- A 2009 survey asking a similar question of all workers found that respondents were least likely to list retirement and pension plans as extremely important compared with the rest of the factors.
Satisfaction with retirement benefits and salary
- Workers reported higher levels of satisfaction with their retirement benefits than with their salary. Eighty-five percent were very or somewhat satisfied with their retirement benefits, while only 72 percent said the same of their salary.
- Two-thirds of workers reported being very or somewhat satisfied with both their salary and their retirement benefits. Ten percent were not too or not at all satisfied with either.
Investment and risk preferences
- Sixty-nine percent said they wanted more control over where their retirement money was invested. Only 27 percent wanted their employer to manage their money.
- Just over half preferred moderate investment risk with moderate gains. Only 13 percent preferred high risk in exchange for potentially high gains.
- More younger workers cited a preference for higher investment risk tolerance for retirement benefits compared to older workers; 27 percent of workers under 30 said they wanted high risk compared to 6 percent of workers age fifty and older.
Effect of plan design on retirement decisions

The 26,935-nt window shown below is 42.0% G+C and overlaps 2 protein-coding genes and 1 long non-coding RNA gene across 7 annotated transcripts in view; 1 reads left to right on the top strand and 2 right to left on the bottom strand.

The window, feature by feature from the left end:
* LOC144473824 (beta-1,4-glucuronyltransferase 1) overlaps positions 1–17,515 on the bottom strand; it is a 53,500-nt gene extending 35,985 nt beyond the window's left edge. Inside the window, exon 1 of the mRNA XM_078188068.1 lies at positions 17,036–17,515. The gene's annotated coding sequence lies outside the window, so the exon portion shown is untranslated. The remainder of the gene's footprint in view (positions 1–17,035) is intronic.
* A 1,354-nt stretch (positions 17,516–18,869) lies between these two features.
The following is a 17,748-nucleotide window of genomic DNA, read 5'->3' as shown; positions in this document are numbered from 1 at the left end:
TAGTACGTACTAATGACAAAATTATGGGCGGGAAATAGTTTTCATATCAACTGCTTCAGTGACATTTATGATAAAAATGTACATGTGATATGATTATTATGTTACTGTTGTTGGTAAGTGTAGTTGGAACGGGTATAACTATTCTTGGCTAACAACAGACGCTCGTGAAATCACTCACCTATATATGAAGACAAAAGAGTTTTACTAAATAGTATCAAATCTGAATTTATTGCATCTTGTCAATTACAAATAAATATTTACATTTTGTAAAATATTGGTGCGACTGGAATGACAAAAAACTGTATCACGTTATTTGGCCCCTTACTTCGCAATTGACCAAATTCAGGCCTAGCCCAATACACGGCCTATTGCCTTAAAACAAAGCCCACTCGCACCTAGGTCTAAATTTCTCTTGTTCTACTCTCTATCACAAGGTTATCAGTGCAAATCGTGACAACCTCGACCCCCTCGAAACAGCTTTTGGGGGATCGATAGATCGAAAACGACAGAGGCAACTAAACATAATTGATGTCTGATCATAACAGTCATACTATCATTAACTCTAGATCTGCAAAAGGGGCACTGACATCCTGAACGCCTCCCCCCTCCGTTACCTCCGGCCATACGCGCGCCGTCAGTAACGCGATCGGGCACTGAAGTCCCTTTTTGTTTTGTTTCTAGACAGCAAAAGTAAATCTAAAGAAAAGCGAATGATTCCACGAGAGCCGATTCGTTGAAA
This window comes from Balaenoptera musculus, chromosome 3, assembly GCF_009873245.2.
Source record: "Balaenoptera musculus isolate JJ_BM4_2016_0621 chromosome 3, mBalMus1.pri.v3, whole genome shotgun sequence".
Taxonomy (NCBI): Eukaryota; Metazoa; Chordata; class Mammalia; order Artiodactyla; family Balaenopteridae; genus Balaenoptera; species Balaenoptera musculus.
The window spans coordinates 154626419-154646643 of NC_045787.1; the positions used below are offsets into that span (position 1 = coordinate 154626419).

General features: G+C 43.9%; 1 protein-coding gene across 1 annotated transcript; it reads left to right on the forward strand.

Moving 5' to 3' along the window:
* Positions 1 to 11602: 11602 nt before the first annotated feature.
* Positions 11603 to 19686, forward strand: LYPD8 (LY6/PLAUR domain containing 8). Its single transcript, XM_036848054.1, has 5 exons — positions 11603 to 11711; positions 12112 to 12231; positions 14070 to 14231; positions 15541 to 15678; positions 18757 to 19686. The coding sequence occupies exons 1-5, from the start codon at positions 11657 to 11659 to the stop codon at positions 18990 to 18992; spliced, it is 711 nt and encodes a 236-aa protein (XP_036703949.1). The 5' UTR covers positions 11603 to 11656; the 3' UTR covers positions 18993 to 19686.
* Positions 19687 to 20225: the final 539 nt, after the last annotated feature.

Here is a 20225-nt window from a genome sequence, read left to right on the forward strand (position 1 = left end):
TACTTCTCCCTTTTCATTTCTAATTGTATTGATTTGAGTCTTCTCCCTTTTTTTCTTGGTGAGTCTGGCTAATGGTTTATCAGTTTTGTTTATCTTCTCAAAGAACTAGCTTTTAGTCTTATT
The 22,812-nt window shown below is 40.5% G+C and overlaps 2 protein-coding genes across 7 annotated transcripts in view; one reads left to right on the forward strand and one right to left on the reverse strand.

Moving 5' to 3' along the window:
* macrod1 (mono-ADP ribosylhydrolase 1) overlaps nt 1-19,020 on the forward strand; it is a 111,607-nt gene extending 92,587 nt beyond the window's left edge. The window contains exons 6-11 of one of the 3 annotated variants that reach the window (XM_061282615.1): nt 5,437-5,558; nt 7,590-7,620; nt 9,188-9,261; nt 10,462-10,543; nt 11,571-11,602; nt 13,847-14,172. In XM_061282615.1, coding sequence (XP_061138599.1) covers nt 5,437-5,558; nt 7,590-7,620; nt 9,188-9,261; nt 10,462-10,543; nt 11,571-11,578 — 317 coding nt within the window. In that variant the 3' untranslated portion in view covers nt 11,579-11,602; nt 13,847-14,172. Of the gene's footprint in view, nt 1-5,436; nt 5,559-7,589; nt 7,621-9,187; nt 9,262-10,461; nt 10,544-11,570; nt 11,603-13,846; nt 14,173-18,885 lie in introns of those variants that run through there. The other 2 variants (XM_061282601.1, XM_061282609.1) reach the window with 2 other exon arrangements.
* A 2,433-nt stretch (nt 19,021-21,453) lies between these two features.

- Eighty percent of respondents thought many government workers stay in their jobs until they reach retirement so they won’t lose retirement benefits, even if they’d rather leave those jobs at a younger age. Sixty percent said this happens a lot.
- Just over half reported that some workers retire earlier than they’d like in order to maximize retirement benefits. Thirty-one percent said it happens a lot.
- Forty-seven percent said they would prefer their retirement benefits as a series of guaranteed payments. Thirty-seven percent wanted a partial lump sum and the rest as a series of payments. Fifteen percent wanted one lump sum.
- Fifty-five percent of workers preferred more generous retirement benefits in exchange for a somewhat lower salary. This was reversed for workers under 30, with 53 percent of them saying they prefer a higher salary in exchange for a somewhat smaller retirement benefit.
Sixty-one percent wanted to keep their retirement plan as is. Twenty-two percent said it needed minor changes, and 12 percent said it needed major changes.